top of page
  • Beth Guckenberger

Day 16: What a Mess I Had Made

Updated: Jan 11

“As you learn more and more how God works, you will learn how to do your work. We pray that you’ll have the strength to stick it out over the long haul—not the grim strength of gritting your teeth but the glory-strength God gives. It is strength that endures the unendurable and spills over into joy, thanking the Father who makes us strong enough to take part in everything bright and beautiful that he has for us.” Colossians 1:9-12



Squinting, I see shacks in every direction–homemade out of plastic, wood, scrap metal, broken block. I’m visiting the families inside to see if they have a special “Easter burden” we can pray for this morning.


Who am I kidding? Easter burden? Try daily burden,” I think as I see women washing clothes in a river and babies walking around without diapers. Our family was living in Mexico as missionaries, and although the scene was familiar, it was never easy.


“Mom, we haven’t been down that road yet,” my daughter Emma points to a pathway leading toward the riverbank. Having already heard about more needs than I can help, I am wearing down.


“Okay, one more,” I say. I playfully tousle her hair. “Lord, give me strength.” It has been a season of feeling like we have more work to do than we can possibly accomplish, more children to reach out to than we have helpers, more funding needs than anyone can meet. I walk down to the shacks lining the river. “Buenos días,” I greet the little girl standing in the dirt. “Are your parents home?”


“Not now,” she answers shyly, her eyes full of fear.


Not wanting to scare her, I try a different approach. “We’re here to pray with anyone who wants to talk to God about the worries they may have. Do you have something you want to pray about?”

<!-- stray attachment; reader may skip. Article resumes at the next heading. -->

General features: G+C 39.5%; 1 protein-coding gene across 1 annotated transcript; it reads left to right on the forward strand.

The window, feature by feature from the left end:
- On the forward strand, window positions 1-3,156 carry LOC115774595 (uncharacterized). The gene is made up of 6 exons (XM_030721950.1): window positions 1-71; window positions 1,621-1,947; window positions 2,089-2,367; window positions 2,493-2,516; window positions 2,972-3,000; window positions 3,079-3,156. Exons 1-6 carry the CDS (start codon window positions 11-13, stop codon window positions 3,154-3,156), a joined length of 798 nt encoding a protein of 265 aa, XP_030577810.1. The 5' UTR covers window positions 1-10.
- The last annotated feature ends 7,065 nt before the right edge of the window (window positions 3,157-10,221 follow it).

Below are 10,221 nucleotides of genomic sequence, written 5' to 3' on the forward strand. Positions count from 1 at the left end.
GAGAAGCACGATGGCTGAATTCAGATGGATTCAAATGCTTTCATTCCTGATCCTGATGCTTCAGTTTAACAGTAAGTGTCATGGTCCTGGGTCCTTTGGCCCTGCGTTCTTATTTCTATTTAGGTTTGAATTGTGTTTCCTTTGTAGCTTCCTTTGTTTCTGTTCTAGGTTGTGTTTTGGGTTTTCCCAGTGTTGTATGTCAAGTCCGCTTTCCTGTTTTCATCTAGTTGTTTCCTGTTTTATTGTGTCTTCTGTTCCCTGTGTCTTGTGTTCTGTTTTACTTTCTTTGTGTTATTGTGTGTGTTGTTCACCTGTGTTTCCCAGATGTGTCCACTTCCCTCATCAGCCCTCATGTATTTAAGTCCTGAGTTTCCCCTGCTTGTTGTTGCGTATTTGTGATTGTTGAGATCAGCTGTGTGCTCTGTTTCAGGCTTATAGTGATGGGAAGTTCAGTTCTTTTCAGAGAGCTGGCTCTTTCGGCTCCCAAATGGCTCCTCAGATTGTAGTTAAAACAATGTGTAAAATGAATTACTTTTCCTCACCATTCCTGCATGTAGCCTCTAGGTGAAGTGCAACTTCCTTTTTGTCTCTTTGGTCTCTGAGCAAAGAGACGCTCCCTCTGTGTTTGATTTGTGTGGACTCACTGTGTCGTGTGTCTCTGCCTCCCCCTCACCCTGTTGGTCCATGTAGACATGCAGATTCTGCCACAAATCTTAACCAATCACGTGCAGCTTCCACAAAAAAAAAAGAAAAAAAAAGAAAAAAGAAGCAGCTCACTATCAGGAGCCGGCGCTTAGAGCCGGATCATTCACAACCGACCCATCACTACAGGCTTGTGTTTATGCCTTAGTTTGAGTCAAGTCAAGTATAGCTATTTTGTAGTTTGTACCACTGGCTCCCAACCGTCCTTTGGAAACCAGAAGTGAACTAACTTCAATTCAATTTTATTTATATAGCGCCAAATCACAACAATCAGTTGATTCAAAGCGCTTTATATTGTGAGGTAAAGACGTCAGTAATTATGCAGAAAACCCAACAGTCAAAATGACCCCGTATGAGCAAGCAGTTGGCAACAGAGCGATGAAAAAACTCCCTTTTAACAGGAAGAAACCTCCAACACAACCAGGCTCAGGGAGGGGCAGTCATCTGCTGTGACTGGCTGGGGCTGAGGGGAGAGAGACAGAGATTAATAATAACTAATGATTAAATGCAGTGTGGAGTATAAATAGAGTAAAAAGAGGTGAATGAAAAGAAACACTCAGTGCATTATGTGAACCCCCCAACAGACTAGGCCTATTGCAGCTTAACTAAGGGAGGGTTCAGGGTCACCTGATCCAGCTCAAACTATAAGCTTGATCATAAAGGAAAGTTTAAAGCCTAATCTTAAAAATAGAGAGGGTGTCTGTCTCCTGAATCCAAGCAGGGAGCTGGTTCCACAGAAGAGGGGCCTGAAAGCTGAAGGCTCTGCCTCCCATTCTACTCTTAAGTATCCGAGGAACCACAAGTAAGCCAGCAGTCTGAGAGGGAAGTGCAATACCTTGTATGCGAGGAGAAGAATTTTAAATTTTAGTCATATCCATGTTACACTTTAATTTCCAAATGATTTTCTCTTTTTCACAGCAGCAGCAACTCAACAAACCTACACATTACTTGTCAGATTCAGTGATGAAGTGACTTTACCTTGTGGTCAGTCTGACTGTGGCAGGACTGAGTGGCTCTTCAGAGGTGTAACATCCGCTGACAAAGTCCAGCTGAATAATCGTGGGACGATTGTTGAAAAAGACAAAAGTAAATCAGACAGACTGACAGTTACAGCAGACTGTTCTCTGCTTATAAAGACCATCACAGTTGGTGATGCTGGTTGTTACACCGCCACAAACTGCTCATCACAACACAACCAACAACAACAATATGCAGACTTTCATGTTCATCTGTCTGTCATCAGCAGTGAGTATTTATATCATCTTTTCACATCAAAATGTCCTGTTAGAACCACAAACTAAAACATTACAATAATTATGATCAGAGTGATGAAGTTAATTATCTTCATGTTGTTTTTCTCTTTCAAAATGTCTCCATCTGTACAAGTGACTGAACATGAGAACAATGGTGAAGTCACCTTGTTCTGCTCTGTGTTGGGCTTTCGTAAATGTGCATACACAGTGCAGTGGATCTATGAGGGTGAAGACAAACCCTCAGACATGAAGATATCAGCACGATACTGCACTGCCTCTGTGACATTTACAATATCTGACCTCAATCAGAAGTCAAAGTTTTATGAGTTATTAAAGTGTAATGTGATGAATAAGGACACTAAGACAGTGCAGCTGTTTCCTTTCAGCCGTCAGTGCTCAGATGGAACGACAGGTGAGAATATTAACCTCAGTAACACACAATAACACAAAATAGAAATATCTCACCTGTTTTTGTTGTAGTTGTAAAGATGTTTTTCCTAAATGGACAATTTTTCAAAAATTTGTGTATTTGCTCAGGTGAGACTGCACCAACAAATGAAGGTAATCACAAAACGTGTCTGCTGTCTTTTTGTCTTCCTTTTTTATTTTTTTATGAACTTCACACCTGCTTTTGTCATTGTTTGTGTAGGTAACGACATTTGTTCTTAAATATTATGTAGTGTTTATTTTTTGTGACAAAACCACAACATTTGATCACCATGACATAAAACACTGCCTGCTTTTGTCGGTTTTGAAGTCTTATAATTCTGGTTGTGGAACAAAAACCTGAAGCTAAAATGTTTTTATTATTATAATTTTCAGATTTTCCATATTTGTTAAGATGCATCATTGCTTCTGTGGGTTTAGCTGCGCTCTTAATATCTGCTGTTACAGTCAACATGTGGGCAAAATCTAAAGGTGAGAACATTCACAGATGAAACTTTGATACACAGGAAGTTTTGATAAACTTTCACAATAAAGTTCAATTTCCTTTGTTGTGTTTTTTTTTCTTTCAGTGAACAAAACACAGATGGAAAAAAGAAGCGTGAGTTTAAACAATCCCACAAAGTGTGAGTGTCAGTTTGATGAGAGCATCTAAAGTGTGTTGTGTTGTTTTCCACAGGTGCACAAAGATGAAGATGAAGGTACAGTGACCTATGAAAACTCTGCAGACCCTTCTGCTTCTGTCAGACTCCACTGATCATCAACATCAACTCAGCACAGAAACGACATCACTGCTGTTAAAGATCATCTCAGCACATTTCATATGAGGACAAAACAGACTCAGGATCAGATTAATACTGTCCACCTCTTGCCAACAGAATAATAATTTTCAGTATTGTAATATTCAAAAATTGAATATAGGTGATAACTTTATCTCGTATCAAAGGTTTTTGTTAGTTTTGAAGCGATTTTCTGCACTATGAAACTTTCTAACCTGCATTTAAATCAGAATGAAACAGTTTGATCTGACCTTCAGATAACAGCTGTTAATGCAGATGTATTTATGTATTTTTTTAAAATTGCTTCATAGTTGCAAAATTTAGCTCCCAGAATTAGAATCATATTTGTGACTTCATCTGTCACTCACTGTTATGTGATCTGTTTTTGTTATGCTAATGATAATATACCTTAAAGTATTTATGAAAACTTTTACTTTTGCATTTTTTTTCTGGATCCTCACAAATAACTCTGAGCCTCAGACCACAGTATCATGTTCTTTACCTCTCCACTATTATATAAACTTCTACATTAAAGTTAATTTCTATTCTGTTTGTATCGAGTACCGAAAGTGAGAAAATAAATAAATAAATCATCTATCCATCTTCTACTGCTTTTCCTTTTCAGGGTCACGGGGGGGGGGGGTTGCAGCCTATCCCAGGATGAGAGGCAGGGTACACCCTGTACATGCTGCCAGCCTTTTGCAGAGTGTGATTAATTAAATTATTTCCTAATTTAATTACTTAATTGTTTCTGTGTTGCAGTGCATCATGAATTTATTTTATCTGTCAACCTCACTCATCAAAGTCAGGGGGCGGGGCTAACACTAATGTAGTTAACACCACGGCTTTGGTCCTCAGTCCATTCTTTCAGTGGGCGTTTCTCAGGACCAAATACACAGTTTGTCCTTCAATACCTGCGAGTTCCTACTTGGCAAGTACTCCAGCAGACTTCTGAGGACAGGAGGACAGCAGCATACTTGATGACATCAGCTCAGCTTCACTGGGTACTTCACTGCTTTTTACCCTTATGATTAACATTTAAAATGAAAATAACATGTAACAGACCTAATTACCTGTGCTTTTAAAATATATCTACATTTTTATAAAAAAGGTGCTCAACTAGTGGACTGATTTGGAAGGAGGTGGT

“Sí, I have something I am worried about,” she says. “Will God do anything about it?”


“He is not a magician, so we can’t ask Him for a trick, but we can share with Him how we are feeling and what we’re afraid of, and He’ll comfort us as we begin a relationship with Him. Would you like that?”


She leads us into her one-room home. Inside are five small children, the youngest is in diapers. There is no food, and the lack of cleanliness makes me wonder how long she has been left in charge.


“We’re hungry,” she simply states. She doesn’t ask for her parents to return, or a bike, or a better house. She just wants food for herself and her siblings. I begin, “Lord, would you bring nourishment for these children? Amen.”


Then I decide I can “fix” the problem. After promising we’ll return, Emma and I walk to a nearby food stand, where I buy several days’ worth of groceries. I hope this will be the answer to their prayers. We return and arrange the food on their makeshift table.


“I’m going to let the pastor know about your needs. I’ll keep praying for you and for your mother’s safe return.” I hug her. I feel good inside, we are leaving them in a better situation than we found them. As we walk away, I put Emma on my shoulders. When we’re about a block away, Emma yells, “Mom, turn around, go back! There are people all around those kids’ house!”


Sure enough, I hadn’t even noticed we were being watched as we walked back to their home earlier, our arms full of groceries and my heart full of good intentions. All the neighbors knew those kids were alone, and now they’ve come to steal their food. By the time we reach the door of the shack, a number of very unfriendly people are milling around. Crying, the oldest girl looks accusingly and says, “Is this how God answers prayers?”